It’s an ongoing debate: Will you book more appointments when you host dinner seminars at a restaurant or are you wasting your budget?
Advisors usually fall into two camps: the pro-dinner camp and the no-dinner camp. The first group believes the food and beverage costs are justified by the results. While the other believes, if you wanted to feed people, you would have gone into the restaurant business.
Let’s look at the logic offered by the first group. They contend that when you hold a seminar at a popular restaurant, you’ll attract a higher number of attendees. As a result, the bigger turnout offers agents more opportunities to book qualified appointments and convert them into loyal clients. When agents complain that expensive dinner seminars fail to increase their appointment ratio, the pro-dinnerexperts blame the poor results on the agent’s lack of closing skills.
At first glance, this may seem to make sense. If you attract a good number of people to your seminar, yet fail to book enough appointments, the onus falls on you. But there’s a flaw in this logic: It assumes every attendee who arrives at your seminar has the same exact motive in mind.
You don’t have to be an expert on human nature to figure out this is rarely the case with large groups of people. In fact, it begs the question – how many attendees come for the knowledge and how many come for dinner?
Here are three ways to help answer this question:
- You see the same faces at your seminars, over and over and over, but you rarely see these same people in your office.
- They come to the restaurant, on time with a big smile, but they don’t bother to bring a pen and paper to take notes.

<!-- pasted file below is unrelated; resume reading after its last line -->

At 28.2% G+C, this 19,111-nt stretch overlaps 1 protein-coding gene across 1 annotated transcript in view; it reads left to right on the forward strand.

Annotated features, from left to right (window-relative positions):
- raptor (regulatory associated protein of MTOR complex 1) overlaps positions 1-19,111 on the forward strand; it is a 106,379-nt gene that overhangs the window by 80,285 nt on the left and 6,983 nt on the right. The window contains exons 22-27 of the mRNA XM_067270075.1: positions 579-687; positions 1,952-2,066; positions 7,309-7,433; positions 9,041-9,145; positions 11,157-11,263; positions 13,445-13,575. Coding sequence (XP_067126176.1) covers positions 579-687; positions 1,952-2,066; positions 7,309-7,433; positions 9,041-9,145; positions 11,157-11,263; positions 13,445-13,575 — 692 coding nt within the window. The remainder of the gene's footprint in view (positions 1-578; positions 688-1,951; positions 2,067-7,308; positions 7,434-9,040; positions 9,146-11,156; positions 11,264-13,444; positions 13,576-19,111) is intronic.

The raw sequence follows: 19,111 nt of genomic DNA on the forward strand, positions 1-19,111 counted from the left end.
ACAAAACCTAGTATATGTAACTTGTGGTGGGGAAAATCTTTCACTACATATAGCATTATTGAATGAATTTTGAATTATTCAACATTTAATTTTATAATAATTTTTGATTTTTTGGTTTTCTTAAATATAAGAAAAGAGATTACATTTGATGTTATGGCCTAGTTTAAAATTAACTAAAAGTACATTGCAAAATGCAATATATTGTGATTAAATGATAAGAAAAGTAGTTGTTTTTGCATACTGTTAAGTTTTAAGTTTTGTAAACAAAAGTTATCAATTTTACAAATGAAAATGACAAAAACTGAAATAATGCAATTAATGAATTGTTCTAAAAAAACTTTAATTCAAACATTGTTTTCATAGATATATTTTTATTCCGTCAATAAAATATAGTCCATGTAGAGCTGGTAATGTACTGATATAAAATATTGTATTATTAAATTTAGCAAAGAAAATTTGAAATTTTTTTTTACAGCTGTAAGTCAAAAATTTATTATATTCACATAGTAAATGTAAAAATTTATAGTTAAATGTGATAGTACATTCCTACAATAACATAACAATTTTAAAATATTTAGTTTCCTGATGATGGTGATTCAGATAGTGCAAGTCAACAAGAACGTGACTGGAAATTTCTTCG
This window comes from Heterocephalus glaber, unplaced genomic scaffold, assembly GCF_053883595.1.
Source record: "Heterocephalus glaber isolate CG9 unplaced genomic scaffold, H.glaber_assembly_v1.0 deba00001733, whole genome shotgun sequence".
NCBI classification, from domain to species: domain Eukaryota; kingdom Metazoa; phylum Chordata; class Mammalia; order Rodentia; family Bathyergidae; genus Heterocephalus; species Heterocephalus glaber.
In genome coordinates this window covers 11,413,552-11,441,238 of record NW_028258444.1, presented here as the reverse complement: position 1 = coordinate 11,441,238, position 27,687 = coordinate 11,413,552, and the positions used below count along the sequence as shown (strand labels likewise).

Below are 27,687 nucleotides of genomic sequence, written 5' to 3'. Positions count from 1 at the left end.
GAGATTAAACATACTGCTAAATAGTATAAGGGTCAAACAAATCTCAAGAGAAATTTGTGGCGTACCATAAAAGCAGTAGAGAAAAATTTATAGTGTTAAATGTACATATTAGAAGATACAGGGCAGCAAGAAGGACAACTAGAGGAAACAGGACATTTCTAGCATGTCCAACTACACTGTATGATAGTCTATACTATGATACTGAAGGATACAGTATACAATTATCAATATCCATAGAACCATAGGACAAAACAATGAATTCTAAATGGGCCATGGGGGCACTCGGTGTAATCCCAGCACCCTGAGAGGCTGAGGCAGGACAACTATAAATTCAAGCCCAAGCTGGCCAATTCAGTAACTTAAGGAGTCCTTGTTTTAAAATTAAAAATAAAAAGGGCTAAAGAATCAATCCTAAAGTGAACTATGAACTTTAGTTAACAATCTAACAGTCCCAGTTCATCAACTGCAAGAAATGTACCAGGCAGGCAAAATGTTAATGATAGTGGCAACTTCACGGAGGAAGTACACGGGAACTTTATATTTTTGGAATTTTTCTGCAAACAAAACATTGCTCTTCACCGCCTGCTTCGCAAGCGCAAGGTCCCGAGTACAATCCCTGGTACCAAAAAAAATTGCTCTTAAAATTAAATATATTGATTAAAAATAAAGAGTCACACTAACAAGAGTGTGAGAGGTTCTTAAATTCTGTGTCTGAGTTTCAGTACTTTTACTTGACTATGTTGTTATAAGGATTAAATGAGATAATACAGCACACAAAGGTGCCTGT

- Most don’t book an appointment at the end of the seminar and those who do call back later to cancel while claiming they’re not able to reschedule, right now.
If any of this sounds familiar, you’re probably attracting people who have learned how to the play the “seminar game” to get a free meal. Failing to book appointments with this type of attendee may have nothing to do with your closing skills.
To test it for yourself, host a couple of seminars that do not include a meal. Most communities offer low-cost meeting space at libraries, community centers or local colleges. Call around or check with your local Chamber of Commerce. You may even find a free venue.
By now you’re probably thinking, “If I don’t offer dinner, I’ll end up with a smaller turnout.” You may be surprised to find it doesn’t affect your turnout much at all. In fact, depending on the seminar topic you discuss, your turnout may actually be higher. How is this possible?
There’s been a lot of negative press about dinner seminars that promise to educate yet turn out to be a high-pressure sales pitch for questionable investment products. With warnings circulated by organizations like the AARP, the public has become highly suspicious of any dinner seminar.
Even if you’re not selling a specific product at your seminar, the damage to public perception has been done. There’s a good chance that offering holding a dinner seminar at a restaurant may be seen as a red flag by a number of qualified prospects who then choose to stay away.
Hosting seminars at your local community center or local college can begin to raise your credibility with those who are wary. Instead of seeing you as a salesman pushing a product in exchange for a free dinner, they start to trust you as a knowledgeable source for valuable information they need.